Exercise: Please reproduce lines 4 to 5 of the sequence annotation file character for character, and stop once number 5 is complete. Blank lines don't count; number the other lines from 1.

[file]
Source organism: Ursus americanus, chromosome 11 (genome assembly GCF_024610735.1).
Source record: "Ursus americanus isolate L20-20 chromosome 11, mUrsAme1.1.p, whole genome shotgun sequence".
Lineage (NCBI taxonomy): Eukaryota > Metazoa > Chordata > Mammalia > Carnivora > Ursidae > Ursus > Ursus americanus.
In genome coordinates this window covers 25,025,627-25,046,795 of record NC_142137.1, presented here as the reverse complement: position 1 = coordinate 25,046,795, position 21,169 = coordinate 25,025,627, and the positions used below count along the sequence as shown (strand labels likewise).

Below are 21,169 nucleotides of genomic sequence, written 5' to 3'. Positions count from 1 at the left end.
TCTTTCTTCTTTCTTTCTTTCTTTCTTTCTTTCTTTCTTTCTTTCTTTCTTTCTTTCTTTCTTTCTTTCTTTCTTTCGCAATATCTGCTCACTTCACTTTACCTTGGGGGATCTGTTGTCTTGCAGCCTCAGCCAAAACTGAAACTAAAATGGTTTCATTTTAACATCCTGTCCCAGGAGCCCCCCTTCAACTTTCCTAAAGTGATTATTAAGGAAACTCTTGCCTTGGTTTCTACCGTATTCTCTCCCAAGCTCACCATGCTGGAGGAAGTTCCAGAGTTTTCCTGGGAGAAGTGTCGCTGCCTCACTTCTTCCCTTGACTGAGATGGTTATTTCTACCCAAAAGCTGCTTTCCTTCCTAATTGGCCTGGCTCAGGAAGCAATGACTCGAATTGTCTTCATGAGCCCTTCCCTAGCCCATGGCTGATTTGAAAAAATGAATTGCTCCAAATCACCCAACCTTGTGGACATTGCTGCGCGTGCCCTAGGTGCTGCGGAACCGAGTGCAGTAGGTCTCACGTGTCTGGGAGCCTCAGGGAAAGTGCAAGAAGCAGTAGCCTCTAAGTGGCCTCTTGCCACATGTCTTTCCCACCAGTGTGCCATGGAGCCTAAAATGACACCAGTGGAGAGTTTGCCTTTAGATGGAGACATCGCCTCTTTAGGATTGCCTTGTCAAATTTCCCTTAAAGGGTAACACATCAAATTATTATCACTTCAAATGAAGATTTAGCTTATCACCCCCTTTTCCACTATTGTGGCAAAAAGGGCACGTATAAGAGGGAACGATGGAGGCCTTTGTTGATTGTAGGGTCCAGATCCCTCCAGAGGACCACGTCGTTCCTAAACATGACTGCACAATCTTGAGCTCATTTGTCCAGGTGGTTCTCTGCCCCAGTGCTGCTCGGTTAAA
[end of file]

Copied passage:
In genome coordinates this window covers 25,025,627-25,046,795 of record NC_142137.1, presented here as the reverse complement: position 1 = coordinate 25,046,795, position 21,169 = coordinate 25,025,627, and the positions used below count along the sequence as shown (strand labels likewise).

Below are 21,169 nucleotides of genomic sequence, written 5' to 3'. Positions count from 1 at the left end.